But unlike 1tʃhɨiw 'six', 1ʒɨiw cannot stand by itself as an independent word. It must be followed by the syllable 1vəi whose origin is unknown. TANGUT EVIDENCE FOR PALATALIZATION IN KHITAN (PART 2)

Guillaume Jacques proposed that the word represented by the phonetic for the first half of 1tʃhɨə 1tã 'Khitan'


4361 1tʃhɨə (first half of 'Khitan') (boxbeehel) =

4389 1tã (transcription tangraph) (boxyinbaxbelcin) +

1374 1tʃhɨə 'that' (beehel)

could also be a loan from Khitan. 1tʃhɨə 'that' and 1tʃhɨə 1tã 'Khitan' share the same sound correspondences:

Gloss Tangut Khitan
'Khitan' 1tʃhɨə 1tã qid.ún
'that' 1tʃhɨə qi

Do those Tangut forms reflect palatalization of a uvular turned velar followed by depalatalization of the following vowel in an unwritten Khitan dialect that the Tangut had contact with?

*tʃɨ < *tʃi < *tɕi < *ki < *qi

Such a development has a partial parallel in Mandarin:

zhi [tʂr̩] < *tʂɨ < *tʂi < *tɕi < *tɕi < *ki

The aspiration in the Tangut forms may reflect allophonic aspiration of voiceless initial obstruents in Khitan (as in English):

[tʃh] = /tʃ/

Guillaume, however, pointed out that

[...] it is not likely that the Tanguts would have only borrowed a demonstrative without borrowing much other vocabulary.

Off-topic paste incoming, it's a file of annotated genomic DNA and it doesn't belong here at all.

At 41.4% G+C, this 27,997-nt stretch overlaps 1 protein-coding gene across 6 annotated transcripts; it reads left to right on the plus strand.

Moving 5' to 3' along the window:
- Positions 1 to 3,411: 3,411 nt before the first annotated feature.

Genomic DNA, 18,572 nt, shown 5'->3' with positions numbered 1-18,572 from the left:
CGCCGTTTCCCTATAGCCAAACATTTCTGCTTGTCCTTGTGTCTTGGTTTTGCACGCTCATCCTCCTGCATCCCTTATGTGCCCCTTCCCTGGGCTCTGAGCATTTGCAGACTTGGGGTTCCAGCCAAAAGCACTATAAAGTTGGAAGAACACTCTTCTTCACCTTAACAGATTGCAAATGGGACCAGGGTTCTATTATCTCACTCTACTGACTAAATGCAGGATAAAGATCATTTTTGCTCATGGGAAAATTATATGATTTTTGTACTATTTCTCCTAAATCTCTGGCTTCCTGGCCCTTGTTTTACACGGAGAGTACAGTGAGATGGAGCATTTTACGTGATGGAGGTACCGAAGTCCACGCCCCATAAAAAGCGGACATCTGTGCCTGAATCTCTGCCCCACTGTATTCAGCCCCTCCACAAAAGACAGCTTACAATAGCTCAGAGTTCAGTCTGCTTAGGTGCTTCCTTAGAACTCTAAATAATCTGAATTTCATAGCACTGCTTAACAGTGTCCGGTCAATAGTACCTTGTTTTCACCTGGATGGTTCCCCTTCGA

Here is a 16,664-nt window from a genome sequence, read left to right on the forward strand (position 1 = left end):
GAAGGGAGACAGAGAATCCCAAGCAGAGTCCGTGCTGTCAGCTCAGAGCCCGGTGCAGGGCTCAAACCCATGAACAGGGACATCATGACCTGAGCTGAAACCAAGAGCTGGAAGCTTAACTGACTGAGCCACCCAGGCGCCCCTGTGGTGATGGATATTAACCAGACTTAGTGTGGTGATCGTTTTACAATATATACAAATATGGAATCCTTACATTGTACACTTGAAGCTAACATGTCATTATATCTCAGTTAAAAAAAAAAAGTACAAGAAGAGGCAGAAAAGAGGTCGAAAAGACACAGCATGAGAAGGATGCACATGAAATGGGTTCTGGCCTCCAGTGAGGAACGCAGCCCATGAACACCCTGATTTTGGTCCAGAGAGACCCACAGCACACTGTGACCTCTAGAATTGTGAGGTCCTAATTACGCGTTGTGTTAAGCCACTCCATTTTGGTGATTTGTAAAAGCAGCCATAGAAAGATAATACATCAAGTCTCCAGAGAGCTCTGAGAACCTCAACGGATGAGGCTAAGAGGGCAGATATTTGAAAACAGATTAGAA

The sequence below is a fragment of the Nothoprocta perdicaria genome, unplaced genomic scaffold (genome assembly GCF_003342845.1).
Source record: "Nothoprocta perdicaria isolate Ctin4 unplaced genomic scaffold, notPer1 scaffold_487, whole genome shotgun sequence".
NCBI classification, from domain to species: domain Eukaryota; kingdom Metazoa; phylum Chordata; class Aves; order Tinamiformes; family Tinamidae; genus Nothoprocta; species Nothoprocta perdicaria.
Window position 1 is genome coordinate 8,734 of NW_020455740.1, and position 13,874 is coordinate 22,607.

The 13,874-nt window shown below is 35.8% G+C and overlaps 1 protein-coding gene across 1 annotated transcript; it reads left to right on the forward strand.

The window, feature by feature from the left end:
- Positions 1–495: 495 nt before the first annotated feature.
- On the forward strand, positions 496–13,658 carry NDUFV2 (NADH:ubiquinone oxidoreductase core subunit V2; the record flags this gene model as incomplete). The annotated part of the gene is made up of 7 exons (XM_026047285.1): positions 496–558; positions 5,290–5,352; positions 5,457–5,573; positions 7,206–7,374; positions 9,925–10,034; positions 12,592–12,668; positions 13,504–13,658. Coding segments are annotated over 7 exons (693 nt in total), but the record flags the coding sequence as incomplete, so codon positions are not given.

I would add that it's easier to find coincidental lookalikes for short words. Tangut 1tʃhɨə also resembles Late Middle Chinese 此 *tshɨ < tsheʔ 'this' (not 'that'!) and premodern Korean 져 tsyə < 뎌 tyə 'that'.

It is possible, though, that Khitan loanwords in Tangut are waiting to be discovered. We should look for Tangut words without a Qiangic etymology and resembling Mongolic forms. For instance, Tangut njijr2 'face' [= 2nieʳ in my reconstruction] reminds of MM [Middle Mongolian] ni'ur "face" and might have been borrowed from Khitan.

But how can one account for the vowel correspondence e : u? Could the Khitan form have had a vowel like ö or ü that had palatalized to assimilate with the first vowel i? Hence 2nieʳ could be from a Khitan niör. There is no ö in my Tangut reconstruction or in any other reconstruction I have seen, and the substitution of e for foreign ö can also be found in Japanese: e.g., rentogen 'X-ray' < Röntgen.